4 Essential Tools to Help You Build Rapport to Close Sales

Focus on creating customer-centered experiences and conducting effective needs assessments during sales presentations to develop lasting business relationships.

Brad Yoho, VP

June 12, 2024

2 Min Read
Construction engineer business handshake builder with investor for successful of project deal and modern city background
Quality Stock/Alamy Stock Photo

Rapport is a state of mind that begins with feelings and involves showing care and concern about the project and the potential customer that can lead to more sales. To develop this connection with prospects, you must ask questions that will enable you to offer advice and opinions during your sales presentation while making the homeowner feel comfortable. 

Building rapport is similar to the idea of “selling yourself,” in that it should happen immediately—within the first two minutes of connecting with a potential customer. It is enhanced by establishing your credentials, conducting a comprehensive needs assessment, consistently listening and observing and bringing a high level of energy to the entire interaction. 

Remember, prospective customers: 

  • Like people who listen to them. 

  • Respond to salespeople who affirm them. 

  • Like people who appear to understand and endorse their values. 

  • Respond to salespeople who ask questions and listen to the responses. 

  • Like people who work at uncovering their needs. 

  • Respond to salespeople who build their presentations around those needs. 

For some, building rapport comes easy, while others never seem to master it. Nurturing this skill involves training focused on overcoming an individual’s cultural, emotional and perceptual blocks. 

Here are four additional tools to help you effectively build rapport and bring in business: 

1 | Properly value each appointment. 

The difference between a good or bad lead is in the way it is handled. Continuously work on your language and delivery during the needs assessment, utilizing questions such as:  

  • “What are your goals with this project?” 

  • “How long has this condition been present?” 

  • “What would need to exist to attain your goals?” 

2 | Listen to and process all information provided by the prospect.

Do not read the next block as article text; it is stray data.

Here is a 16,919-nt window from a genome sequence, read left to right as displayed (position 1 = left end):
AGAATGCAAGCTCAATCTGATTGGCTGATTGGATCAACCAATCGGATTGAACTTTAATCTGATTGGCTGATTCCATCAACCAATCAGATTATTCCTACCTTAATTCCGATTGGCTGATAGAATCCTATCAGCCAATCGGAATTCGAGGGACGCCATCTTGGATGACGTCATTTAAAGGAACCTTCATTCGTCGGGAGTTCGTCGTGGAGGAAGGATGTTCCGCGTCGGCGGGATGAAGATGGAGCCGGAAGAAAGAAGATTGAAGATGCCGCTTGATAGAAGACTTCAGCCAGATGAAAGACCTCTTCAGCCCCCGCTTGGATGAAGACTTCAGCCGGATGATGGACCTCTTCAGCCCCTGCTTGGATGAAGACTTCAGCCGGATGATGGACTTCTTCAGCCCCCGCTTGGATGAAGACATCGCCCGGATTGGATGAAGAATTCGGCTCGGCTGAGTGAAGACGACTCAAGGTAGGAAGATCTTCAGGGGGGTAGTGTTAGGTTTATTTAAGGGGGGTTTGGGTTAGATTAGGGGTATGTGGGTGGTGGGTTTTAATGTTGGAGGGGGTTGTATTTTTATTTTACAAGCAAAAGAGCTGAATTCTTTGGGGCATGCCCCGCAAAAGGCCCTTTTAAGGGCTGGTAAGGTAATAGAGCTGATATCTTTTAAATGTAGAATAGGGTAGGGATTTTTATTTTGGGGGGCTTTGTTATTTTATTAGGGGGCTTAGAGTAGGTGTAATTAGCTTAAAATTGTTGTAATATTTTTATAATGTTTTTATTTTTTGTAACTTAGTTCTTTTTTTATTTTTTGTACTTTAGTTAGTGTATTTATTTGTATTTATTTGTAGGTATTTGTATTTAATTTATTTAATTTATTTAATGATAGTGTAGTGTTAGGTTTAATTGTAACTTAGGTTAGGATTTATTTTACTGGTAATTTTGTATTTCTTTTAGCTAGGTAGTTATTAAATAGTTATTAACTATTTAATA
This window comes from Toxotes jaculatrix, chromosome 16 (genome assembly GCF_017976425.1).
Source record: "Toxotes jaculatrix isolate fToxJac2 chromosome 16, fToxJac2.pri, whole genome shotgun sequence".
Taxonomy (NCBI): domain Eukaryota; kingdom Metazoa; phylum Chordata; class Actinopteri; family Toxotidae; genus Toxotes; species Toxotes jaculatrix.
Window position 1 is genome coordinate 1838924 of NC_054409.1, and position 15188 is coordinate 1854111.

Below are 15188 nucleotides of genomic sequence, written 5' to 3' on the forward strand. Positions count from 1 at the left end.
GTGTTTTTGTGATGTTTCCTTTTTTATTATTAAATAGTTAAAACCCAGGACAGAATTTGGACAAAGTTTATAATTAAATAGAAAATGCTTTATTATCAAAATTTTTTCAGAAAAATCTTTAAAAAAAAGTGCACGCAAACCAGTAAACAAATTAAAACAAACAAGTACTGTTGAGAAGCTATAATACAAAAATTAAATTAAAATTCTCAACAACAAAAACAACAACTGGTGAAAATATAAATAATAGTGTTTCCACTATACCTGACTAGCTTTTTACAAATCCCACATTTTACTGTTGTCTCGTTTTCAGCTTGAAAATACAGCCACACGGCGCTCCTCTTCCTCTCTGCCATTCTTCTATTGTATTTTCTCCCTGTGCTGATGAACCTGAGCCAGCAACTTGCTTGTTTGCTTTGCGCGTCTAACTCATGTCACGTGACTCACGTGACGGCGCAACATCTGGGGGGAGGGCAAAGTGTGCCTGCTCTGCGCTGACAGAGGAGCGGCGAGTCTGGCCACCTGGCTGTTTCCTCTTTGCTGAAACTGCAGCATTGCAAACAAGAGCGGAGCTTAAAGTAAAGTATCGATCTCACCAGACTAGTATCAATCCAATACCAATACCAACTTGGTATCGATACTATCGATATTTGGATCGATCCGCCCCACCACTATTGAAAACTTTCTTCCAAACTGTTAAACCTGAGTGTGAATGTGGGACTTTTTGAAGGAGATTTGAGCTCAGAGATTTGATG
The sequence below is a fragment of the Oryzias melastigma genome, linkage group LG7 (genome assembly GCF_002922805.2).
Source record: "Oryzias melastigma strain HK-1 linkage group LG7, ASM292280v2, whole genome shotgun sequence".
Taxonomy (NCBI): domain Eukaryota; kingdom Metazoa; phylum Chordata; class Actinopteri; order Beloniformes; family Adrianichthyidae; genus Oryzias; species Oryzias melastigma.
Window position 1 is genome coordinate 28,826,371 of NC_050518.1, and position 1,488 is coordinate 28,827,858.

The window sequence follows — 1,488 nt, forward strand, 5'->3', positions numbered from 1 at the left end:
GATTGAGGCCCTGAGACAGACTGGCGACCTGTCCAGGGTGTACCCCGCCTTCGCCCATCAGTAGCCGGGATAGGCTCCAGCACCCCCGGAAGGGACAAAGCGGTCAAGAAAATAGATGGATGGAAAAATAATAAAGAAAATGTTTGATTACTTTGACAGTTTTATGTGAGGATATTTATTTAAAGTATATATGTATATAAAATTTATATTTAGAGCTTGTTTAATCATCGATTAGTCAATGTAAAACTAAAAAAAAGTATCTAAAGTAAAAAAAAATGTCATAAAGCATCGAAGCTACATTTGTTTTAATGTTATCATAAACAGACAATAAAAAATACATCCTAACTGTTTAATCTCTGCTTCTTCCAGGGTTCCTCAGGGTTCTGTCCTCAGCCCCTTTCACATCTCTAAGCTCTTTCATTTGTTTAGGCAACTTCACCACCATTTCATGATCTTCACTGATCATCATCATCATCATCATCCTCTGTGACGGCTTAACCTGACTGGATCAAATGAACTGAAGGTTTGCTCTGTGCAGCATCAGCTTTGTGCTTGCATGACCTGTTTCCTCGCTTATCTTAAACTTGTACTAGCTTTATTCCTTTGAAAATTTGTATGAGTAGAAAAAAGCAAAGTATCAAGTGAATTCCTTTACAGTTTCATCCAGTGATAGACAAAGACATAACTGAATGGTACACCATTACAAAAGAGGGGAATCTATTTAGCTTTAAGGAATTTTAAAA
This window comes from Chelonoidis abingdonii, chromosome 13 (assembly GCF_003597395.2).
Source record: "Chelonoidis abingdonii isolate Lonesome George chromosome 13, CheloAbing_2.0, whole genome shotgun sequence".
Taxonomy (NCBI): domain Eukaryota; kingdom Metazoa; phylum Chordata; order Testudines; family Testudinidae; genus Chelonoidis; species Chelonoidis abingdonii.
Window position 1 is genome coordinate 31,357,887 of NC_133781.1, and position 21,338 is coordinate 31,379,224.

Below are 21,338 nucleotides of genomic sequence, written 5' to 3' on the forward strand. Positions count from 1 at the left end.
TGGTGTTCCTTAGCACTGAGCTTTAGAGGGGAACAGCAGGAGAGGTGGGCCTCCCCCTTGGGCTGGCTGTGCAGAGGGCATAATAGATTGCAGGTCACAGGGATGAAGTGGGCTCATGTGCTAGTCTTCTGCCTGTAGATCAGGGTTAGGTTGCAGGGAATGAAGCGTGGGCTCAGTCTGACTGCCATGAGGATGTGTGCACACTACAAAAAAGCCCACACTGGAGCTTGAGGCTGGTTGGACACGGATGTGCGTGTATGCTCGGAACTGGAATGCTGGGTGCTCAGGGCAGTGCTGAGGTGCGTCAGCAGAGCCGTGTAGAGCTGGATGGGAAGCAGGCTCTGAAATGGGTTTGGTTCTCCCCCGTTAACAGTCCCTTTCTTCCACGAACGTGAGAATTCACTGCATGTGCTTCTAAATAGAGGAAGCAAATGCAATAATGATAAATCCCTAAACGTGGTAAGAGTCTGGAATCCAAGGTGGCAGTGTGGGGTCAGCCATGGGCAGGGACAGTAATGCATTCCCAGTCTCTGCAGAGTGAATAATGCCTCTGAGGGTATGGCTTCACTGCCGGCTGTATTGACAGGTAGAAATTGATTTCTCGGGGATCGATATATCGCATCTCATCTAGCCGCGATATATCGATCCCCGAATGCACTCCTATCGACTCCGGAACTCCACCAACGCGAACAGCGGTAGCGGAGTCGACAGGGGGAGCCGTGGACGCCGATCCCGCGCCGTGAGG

Ask open-ended questions and listen attentively to the answers. Doing this properly often requires an attitude adjustment coupled with training and practice scenarios to hone your skills.  

3 | Focus on the customer’s perception and experience. 

You sell most efficiently when the buyer is convinced it was their decision to buy. The satisfied customer usually says, “I bought it from ...” and seldom, “What’s-his-name sold it to me.” In other words, did they buy, or were they sold? 

Additionally, presenting a positive attitude about who you are, the business you represent and how you visualize the outcome of a sale opportunity can determine how your presentation is received. Keep language focused on the customer, their project and their home to drive home the importance of their experience.  

4 | Stop telling and start showing.  

Are you utilizing excuses, defensive statements or price drops to compensate for perceived objections or negotiations from the customer? Are you relying heavily on reviews that tell rather than show the experience clients may have when working with you? Effective sales practices that encourage rapport don’t come off as a hard sell, but instead as customer-centered experiences. 

About the Author(s)

Brad Yoho

VP, Dave Yoho Associates

Brad Yoho is the VP at Dave Yoho Associates, the oldest and largest consulting firm operating in the home improvement, remodeling, and home services industries. Learn more about their consulting services, training seminars, and educational products by contacting them at (703) 591-2490 or [email protected]. You can also schedule a FREE 30-Minute Consultation with a Dave Yoho Associate.

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